Concordia University



Immigrant past inspires future scholarship

Concordia graduate endows scholarship to celebrate his parents’ diamond anniversary and honour their veneration for education
November 1, 2012
By Julia Asselstine and Scott McCulloch

A luxury cruise didn’t seem the best way to celebrate a diamond wedding anniversary.

So when Michael Lonardo pondered what gift to offer his parents on their milestone — an immigrant couple who revered schooling yet had precious little of their own — he found the ideal tribute.

Olivia Lewis and Michael Lonardo Olivia Lewis and Michael Lonardo | Photo: Louise Morgan

“I graduated from Concordia in 1975 with an honours BA in history,” says Lonardo. “My parents immigrated to Canada from Italy in the 1950s with a very limited education. As a result, education for my sibling and me became top priority. The outcome was we both have three degrees.”

In honour of Lonardo’s parents’ wedding anniversary in October, he and his wife Olivia Lewis chose to endow a Concordia scholarship in their name, which will go to students studying immigrant life in Canada.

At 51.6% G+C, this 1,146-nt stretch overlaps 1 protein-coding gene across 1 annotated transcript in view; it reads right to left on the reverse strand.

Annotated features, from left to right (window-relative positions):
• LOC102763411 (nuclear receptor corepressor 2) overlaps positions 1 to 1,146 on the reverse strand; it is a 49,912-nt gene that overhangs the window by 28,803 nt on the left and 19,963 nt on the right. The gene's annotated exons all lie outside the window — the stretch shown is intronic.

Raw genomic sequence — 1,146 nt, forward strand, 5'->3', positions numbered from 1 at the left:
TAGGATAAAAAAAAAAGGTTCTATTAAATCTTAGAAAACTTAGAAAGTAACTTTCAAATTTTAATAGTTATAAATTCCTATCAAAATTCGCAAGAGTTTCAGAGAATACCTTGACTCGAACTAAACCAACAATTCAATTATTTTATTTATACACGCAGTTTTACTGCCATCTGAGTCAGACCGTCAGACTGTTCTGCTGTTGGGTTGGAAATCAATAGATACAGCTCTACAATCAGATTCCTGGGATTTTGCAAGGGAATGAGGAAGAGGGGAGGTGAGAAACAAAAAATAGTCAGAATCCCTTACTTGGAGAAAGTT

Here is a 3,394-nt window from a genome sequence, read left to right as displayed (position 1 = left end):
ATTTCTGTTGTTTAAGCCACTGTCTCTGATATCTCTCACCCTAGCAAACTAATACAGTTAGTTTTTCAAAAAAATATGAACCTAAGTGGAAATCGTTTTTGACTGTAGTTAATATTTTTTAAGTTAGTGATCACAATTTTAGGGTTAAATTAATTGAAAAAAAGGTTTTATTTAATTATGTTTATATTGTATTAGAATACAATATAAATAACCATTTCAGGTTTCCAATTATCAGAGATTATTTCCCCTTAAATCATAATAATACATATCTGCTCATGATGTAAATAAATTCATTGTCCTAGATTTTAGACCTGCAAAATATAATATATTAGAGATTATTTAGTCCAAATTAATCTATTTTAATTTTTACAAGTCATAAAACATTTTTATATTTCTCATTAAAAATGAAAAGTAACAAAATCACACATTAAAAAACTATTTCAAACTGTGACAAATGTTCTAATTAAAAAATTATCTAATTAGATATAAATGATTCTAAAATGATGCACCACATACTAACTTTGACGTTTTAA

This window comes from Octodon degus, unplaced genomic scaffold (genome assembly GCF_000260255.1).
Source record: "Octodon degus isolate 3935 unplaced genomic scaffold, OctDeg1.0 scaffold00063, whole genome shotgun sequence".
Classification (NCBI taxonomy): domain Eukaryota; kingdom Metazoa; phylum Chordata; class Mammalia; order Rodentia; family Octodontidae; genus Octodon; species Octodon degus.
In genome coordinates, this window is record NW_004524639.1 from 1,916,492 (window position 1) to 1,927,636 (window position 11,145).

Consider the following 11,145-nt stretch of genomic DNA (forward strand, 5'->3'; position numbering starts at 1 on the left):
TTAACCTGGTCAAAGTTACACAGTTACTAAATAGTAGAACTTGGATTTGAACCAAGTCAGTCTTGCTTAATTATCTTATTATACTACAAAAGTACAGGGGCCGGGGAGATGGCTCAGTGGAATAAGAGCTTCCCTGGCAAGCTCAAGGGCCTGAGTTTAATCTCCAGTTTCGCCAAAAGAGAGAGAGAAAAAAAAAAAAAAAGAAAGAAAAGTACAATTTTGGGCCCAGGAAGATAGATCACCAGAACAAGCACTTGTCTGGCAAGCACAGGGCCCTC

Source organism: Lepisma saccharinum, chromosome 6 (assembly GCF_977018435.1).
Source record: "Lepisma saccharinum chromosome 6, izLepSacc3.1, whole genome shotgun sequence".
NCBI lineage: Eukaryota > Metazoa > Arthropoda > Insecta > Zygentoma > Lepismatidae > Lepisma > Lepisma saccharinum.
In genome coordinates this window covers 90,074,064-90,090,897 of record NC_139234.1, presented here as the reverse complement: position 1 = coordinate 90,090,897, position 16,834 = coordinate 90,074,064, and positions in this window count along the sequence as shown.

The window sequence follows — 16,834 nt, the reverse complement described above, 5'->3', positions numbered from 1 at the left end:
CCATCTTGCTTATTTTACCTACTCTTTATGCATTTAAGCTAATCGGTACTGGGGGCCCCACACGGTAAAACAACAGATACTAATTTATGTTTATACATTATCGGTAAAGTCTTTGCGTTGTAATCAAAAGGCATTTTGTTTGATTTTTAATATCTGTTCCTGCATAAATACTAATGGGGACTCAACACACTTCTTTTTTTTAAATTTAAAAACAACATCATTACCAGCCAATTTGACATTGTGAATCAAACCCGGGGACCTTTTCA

The first Maria and Domenico Lonardo Scholarship will be awarded to a Concordia undergraduate in 2013.

“We feel a great sense of satisfaction with this gift and I think Michael’s parents will be very proud given the importance they have attached to education,” says Lewis. “It is so easy to do.”

Lonardo, who is retired, worked as a librarian for almost 27 years. Lewis runs an outerwear business in St. John’s, Nfld.

Maria and Domenico Lonardo Maria and Domenico Lonardo | Photo: Adam Scotti

They met at Memorial University after Lonardo earned additional degrees at the University of Toronto and McGill University.

Lewis, a native of Newfoundland, attended Memorial University and is a graduate of B.C.’s University of Victoria.

Both share a quiet respect for higher education and the astonishing courses it so often charts for talented students. “Education is crucial,” Lonardo says. “It plays a vital role in the general betterment of society.”

Lonardo and Lewis planned their gift with care and without worry. “I feel good about it, but in a way, it is easy to do. I’m not being asked to do anything difficult,” Lonardo says.

Lewis adds: “I suspect people don’t realize how easy planned giving can be, not to mention how good it makes you feel.”

More on this story

  • Listen to a podcast featuring Michael and Olivia discussing their gift, an award for students who study immigrant life in Canada.

Back to top Back to top

© Concordia University